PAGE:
Funding AgencyGrant Number
Knut and Alice Wallenberg FoundationWAF 2015.0186
Swedish Research CouncilVR 2019‐04400
National Research Foundation (South Africa)STNT180910357293
National Research Foundation (South Africa)SNA170522231782
National Research Foundation (South Africa)SANAP200324510487
Council for Scientific and Industrial Research (South Africa)2019 0000007361
European Research Council (ERC)821001
Office of Naval Research (ONR)N00014-19-1-2421
Ronald And Maxine Linde Center for Global Environmental ScienceUNSPECIFIED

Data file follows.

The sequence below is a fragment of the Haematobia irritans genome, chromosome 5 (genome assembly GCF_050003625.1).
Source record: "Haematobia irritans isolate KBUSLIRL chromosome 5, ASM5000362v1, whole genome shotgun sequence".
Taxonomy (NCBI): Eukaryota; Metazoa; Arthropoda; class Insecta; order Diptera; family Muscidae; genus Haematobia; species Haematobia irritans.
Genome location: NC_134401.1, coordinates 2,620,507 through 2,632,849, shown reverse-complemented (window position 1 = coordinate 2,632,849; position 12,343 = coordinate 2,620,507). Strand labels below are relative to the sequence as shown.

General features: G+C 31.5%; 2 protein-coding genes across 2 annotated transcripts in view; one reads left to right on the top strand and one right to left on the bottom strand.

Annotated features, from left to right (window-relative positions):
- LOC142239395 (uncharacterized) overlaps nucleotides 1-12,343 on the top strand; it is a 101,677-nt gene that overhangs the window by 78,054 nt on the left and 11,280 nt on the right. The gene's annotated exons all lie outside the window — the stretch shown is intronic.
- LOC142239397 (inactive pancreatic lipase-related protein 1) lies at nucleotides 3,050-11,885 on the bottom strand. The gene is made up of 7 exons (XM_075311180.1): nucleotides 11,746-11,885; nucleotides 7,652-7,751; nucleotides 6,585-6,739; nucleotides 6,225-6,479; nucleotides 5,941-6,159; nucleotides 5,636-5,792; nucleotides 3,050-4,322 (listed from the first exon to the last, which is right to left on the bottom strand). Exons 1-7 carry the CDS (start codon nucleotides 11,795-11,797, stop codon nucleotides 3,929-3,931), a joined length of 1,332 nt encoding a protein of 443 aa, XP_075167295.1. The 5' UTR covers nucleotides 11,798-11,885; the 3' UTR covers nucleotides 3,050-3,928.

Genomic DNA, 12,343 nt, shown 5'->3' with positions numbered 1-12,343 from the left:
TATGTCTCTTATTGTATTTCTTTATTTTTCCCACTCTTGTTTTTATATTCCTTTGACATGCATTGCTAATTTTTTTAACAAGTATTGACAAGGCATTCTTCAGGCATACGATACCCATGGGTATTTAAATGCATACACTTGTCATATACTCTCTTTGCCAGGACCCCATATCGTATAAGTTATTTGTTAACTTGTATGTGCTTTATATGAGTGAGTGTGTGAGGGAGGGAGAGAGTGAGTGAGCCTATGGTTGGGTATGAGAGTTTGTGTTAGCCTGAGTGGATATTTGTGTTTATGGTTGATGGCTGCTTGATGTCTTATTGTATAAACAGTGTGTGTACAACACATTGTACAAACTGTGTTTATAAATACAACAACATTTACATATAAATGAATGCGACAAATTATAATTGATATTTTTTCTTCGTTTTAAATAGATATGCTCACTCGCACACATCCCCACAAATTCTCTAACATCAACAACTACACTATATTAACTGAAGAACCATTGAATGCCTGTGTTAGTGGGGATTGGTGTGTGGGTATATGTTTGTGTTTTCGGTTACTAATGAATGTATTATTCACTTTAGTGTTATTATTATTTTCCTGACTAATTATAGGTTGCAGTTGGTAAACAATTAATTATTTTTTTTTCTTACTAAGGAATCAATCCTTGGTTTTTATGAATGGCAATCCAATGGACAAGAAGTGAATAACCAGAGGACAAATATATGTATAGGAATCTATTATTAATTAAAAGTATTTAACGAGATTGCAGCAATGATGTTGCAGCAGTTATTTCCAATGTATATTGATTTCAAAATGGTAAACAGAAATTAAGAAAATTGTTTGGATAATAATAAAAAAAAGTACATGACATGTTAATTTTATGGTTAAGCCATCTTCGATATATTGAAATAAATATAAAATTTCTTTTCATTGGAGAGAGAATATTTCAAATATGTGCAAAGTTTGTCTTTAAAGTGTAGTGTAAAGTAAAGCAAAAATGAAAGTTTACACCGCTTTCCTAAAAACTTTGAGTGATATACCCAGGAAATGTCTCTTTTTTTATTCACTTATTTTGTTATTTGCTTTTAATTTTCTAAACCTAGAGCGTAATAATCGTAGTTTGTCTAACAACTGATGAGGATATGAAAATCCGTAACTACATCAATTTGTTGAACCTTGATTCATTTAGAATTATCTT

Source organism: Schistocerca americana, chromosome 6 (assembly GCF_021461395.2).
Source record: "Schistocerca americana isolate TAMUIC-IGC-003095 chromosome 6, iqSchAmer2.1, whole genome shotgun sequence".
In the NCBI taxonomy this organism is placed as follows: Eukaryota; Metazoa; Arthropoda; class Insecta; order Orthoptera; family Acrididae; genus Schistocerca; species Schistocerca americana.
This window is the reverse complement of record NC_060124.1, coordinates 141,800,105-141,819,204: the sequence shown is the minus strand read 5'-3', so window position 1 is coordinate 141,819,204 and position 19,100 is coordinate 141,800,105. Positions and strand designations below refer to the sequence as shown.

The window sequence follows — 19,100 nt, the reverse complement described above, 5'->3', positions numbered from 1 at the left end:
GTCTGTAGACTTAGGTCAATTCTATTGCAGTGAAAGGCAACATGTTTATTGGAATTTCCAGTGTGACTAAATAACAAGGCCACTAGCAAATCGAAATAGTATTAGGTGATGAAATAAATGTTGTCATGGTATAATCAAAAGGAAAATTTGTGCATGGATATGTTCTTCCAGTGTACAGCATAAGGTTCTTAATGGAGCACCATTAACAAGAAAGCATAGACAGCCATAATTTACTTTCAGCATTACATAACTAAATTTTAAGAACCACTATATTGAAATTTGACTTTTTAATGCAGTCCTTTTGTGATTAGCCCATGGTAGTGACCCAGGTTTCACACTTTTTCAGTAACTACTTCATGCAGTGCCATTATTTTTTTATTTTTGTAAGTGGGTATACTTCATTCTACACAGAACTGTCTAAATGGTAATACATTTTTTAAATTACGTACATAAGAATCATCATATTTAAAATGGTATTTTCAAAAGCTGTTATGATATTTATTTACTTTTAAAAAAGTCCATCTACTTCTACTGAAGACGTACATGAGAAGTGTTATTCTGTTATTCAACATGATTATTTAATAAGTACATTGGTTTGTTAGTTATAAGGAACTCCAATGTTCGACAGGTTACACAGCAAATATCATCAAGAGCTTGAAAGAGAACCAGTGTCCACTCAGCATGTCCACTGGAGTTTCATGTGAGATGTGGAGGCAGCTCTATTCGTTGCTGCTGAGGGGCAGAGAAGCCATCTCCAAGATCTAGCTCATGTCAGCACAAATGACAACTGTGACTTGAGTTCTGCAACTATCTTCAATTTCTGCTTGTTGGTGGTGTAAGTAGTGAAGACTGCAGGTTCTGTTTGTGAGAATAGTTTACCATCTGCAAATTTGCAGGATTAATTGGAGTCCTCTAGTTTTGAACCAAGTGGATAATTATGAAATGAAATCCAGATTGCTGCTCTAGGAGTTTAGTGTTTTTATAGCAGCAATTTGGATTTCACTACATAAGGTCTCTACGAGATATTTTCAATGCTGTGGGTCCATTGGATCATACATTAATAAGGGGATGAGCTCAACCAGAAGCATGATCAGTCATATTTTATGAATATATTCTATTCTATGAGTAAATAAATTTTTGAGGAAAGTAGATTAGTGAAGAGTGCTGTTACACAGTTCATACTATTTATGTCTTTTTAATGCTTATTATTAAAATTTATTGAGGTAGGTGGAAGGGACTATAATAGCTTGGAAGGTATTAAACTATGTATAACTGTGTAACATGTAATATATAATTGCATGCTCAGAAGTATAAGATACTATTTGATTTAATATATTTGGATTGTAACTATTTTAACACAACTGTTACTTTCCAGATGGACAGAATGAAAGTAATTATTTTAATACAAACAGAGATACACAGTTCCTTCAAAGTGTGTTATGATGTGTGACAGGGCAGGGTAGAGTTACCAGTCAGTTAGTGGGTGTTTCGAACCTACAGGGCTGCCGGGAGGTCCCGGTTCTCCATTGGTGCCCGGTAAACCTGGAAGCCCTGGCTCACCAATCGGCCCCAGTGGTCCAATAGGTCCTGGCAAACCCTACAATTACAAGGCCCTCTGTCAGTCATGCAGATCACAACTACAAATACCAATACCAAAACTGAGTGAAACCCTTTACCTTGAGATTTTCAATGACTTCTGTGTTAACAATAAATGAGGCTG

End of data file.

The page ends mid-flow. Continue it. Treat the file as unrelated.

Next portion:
South African National Antarctic Programme (SANAP)SANAP 110733 SAMOC-SA
Oppenheimer Memorial TrustUNSPECIFIED
Subject Keywords:marginal ice zone; Seaglider observations; sea‐ice meltwater; submesoscale eddies; upper ocean; wind‐front interactions
Issue or Number:4
Record Number:CaltechAUTHORS:20201023-141150937
Persistent URL:
Official Citation:Giddy, I., Swart, S., du Plessis, M., Thompson, A. F., & Nicholson, S.‐A. (2021). Stirring of sea‐ice meltwater enhances submesoscale fronts in the Southern Ocean. Journal of Geophysical Research: Oceans, 126, e2020JC016814.
Usage Policy:No commercial reproduction, distribution, display or performance rights in this work are provided.
ID Code:106266
Deposited By: Tony Diaz
Deposited On:23 Oct 2020 21:44
Last Modified:09 Jul 2021 20:47